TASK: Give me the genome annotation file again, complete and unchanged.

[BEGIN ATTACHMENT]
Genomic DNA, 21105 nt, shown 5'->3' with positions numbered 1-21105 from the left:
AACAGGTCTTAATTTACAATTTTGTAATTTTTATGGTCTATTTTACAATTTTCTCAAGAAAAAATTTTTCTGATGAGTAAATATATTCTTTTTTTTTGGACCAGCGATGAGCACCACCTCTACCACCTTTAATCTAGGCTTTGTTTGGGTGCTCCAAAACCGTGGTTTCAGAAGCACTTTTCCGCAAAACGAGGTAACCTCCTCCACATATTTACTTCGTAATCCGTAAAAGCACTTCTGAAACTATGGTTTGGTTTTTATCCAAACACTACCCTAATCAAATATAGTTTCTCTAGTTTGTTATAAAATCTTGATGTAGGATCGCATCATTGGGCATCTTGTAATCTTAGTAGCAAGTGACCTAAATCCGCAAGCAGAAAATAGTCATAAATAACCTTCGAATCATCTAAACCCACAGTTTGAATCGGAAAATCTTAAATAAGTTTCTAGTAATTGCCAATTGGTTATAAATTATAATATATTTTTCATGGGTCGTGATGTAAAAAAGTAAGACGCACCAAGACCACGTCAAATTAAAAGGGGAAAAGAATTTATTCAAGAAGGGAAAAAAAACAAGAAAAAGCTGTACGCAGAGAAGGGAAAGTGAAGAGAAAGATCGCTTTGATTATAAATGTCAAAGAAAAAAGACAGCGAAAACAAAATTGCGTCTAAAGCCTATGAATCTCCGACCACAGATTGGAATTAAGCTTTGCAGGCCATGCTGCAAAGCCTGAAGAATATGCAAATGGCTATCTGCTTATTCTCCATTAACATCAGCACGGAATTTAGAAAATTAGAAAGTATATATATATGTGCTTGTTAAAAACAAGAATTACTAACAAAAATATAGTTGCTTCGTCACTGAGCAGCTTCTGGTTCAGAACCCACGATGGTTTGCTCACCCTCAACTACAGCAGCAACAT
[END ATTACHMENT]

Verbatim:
Genomic DNA, 21105 nt, shown 5'->3' with positions numbered 1-21105 from the left:
AACAGGTCTTAATTTACAATTTTGTAATTTTTATGGTCTATTTTACAATTTTCTCAAGAAAAAATTTTTCTGATGAGTAAATATATTCTTTTTTTTTGGACCAGCGATGAGCACCACCTCTACCACCTTTAATCTAGGCTTTGTTTGGGTGCTCCAAAACCGTGGTTTCAGAAGCACTTTTCCGCAAAACGAGGTAACCTCCTCCACATATTTACTTCGTAATCCGTAAAAGCACTTCTGAAACTATGGTTTGGTTTTTATCCAAACACTACCCTAATCAAATATAGTTTCTCTAGTTTGTTATAAAATCTTGATGTAGGATCGCATCATTGGGCATCTTGTAATCTTAGTAGCAAGTGACCTAAATCCGCAAGCAGAAAATAGTCATAAATAACCTTCGAATCATCTAAACCCACAGTTTGAATCGGAAAATCTTAAATAAGTTTCTAGTAATTGCCAATTGGTTATAAATTATAATATATTTTTCATGGGTCGTGATGTAAAAAAGTAAGACGCACCAAGACCACGTCAAATTAAAAGGGGAAAAGAATTTATTCAAGAAGGGAAAAAAAACAAGAAAAAGCTGTACGCAGAGAAGGGAAAGTGAAGAGAAAGATCGCTTTGATTATAAATGTCAAAGAAAAAAGACAGCGAAAACAAAATTGCGTCTAAAGCCTATGAATCTCCGACCACAGATTGGAATTAAGCTTTGCAGGCCATGCTGCAAAGCCTGAAGAATATGCAAATGGCTATCTGCTTATTCTCCATTAACATCAGCACGGAATTTAGAAAATTAGAAAGTATATATATATGTGCTTGTTAAAAACAAGAATTACTAACAAAAATATAGTTGCTTCGTCACTGAGCAGCTTCTGGTTCAGAACCCACGATGGTTTGCTCACCCTCAACTACAGCAGCAACAT